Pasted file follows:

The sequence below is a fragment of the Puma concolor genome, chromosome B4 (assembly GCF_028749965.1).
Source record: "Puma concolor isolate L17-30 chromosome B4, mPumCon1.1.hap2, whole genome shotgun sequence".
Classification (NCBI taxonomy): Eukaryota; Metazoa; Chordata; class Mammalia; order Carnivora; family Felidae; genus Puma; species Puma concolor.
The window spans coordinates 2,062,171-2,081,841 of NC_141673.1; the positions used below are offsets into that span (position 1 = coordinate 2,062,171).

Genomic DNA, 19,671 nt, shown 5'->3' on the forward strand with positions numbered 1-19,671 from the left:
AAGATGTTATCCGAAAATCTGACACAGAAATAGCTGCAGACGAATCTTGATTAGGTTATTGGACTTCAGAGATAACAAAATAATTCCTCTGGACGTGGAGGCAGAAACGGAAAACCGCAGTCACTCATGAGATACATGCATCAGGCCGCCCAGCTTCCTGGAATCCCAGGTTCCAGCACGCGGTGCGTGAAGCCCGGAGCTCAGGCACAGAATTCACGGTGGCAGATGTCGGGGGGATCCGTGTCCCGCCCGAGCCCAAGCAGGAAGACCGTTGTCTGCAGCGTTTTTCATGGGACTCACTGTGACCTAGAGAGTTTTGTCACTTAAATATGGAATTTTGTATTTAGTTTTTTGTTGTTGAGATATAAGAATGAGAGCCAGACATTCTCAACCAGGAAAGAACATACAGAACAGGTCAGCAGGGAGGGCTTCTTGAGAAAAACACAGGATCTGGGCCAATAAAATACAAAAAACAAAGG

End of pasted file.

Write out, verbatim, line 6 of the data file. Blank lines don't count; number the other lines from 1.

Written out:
AAGATGTTATCCGAAAATCTGACACAGAAATAGCTGCAGACGAATCTTGATTAGGTTATTGGACTTCAGAGATAACAAAATAATTCCTCTGGACGTGGAGGCAGAAACGGAAAACCGCAGTCACTCATGAGATACATGCATCAGGCCGCCCAGCTTCCTGGAATCCCAGGTTCCAGCACGCGGTGCGTGAAGCCCGGAGCTCAGGCACAGAATTCACGGTGGCAGATGTCGGGGGGATCCGTGTCCCGCCCGAGCCCAAGCAGGAAGACCGTTGTCTGCAGCGTTTTTCATGGGACTCACTGTGACCTAGAGAGTTTTGTCACTTAAATATGGAATTTTGTATTTAGTTTTTTGTTGTTGAGATATAAGAATGAGAGCCAGACATTCTCAACCAGGAAAGAACATACAGAACAGGTCAGCAGGGAGGGCTTCTTGAGAAAAACACAGGATCTGGGCCAATAAAATACAAAAAACAAAGG